Tips for Taking Online Cello Lessons

In the past, learning to play the cello typically meant physically attending an in-person class. However, given the current circumstances and pandemic-related safety regulations, many have had to adapt to a lifestyle better suited to staying home. Soon enough, though, working from home, attending classes online, video calling our family members, and more were normalized and made easy thanks to modern technology. At Eliason School of Music, we also made the adjustment and are now capable of providing our lessons online so that you can learn to play the cello at home.

student playing cello

There are many advantages to learning to play the cello at home. You can choose to partake in lessons at any time of the day, wherever you feel comfortable learning, and at your own pace. However, online cello lessons can also present unique challenges that you must take into consideration before beginning. Not to worry, though, as the following information is designed to help prepare you for our online lessons.

The first thing you need to know about learning to play the cello at home is that you will need your own cello. While it may seem daunting to invest in a musical instrument that you have not yet learned to play, consider why you’re learning to play in the first place. Additionally, there is great value in learning a new skill, especially one that you can benefit from for the rest of your life. However, if you aren’t ready to invest, try renting a cello online or from a local music shop. By renting instead of purchasing, you give yourself a little more flexibility while you test the waters.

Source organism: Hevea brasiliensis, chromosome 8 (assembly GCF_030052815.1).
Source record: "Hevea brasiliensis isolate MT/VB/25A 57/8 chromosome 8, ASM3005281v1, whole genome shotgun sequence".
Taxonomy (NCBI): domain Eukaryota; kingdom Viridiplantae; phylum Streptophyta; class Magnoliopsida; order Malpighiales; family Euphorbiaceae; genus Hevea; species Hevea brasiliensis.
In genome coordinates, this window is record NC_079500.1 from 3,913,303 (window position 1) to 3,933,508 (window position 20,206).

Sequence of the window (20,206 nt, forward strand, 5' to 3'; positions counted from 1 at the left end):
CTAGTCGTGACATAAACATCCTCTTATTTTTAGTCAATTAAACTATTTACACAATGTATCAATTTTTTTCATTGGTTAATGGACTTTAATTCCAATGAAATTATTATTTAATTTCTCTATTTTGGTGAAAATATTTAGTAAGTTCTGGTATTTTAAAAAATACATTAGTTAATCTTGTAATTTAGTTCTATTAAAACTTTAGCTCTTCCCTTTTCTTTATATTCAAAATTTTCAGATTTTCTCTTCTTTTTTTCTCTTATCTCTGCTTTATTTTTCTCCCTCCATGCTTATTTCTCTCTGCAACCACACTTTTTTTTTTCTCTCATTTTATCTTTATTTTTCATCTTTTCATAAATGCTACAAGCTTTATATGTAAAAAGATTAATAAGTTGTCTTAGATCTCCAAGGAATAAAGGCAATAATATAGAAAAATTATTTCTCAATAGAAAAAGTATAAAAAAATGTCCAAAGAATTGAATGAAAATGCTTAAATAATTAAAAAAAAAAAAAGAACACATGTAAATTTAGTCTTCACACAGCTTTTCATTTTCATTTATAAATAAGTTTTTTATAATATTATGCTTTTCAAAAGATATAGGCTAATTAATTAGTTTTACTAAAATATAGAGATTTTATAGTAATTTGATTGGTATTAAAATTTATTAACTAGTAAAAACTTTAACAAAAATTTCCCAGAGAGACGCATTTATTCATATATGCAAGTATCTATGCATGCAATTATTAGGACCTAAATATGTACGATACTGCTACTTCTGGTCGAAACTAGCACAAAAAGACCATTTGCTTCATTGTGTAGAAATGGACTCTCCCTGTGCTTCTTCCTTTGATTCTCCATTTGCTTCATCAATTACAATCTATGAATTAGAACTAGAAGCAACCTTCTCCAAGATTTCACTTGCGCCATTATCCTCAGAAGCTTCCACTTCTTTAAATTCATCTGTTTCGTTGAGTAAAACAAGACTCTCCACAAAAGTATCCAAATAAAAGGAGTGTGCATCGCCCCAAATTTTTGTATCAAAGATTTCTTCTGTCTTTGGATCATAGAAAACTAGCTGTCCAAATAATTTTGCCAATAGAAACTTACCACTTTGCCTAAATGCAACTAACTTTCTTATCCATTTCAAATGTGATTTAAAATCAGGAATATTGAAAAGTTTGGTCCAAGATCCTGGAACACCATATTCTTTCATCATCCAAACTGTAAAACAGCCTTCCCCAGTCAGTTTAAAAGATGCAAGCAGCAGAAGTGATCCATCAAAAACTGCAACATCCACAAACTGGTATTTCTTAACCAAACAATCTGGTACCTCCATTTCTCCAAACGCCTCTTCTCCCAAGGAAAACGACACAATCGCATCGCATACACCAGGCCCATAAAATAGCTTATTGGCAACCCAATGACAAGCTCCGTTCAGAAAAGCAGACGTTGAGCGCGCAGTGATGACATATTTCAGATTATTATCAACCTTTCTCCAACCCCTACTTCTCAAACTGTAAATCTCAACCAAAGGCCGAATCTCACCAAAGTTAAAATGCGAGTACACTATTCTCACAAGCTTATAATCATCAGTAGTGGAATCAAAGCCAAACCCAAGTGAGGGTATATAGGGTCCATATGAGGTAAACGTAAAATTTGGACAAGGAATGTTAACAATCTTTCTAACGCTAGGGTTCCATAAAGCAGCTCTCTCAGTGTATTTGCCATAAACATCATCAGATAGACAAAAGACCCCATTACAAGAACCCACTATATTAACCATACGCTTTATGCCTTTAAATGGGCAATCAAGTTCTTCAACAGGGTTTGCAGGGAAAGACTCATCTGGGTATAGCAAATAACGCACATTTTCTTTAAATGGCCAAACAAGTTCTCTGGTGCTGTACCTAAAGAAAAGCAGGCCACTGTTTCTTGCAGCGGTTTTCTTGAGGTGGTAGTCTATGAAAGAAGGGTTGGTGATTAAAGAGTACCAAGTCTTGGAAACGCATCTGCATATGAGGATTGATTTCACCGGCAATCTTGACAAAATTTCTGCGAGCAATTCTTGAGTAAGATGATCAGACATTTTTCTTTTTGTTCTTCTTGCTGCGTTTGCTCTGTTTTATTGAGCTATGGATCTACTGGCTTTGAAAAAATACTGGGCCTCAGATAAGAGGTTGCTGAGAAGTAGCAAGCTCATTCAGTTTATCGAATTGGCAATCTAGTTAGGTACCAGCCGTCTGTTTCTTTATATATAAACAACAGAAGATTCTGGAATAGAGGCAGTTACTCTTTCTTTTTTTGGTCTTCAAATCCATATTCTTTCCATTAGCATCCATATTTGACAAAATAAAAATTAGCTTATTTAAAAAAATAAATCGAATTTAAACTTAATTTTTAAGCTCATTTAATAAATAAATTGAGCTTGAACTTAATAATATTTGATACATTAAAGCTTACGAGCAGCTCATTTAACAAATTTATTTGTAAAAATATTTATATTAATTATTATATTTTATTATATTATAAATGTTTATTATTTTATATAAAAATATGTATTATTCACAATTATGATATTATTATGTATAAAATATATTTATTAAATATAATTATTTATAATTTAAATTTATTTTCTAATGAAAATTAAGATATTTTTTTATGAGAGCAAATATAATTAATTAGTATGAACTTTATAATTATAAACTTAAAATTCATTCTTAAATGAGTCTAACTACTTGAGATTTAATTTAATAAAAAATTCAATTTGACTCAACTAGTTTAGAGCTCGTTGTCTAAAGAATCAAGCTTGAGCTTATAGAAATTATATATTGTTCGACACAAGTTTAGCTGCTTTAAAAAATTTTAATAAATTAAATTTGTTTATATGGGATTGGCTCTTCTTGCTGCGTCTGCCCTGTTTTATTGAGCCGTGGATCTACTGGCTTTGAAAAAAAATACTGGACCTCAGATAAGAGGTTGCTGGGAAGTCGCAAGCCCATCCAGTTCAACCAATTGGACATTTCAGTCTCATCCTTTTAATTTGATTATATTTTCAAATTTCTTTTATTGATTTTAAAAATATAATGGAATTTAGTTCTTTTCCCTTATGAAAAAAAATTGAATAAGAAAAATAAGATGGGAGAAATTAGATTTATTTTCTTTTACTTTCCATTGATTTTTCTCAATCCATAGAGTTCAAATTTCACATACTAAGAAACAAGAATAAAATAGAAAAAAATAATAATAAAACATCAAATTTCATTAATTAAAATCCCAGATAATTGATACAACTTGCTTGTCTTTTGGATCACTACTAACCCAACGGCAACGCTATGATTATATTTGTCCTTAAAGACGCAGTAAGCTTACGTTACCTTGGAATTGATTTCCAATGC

When it comes to taking lessons, implement these techniques. Treat the online lessons as if they were in-person lessons. While taking lessons from the comfort of your home may seem relaxed, you still must be as dedicated as you would be in an in-person learning situation. Practice self-discipline by establishing a routine with a set time and place for taking lessons. Additionally, eliminate distractions, such as cellular devices, televisions, and pets, so your environment reflects a classroom setting as closely as possible.

Lastly, hold yourself accountable to your progress. Start by setting goals for yourself and referencing them every day until they are accomplished. By continuously reminding yourself of your goals, you become your own daily encouragement and, in a way, your own teacher. However, if you struggle holding yourself responsible in an online setting, try pairing up with a fellow classmate or enlisting the help of a family member to act as an accountability partner.

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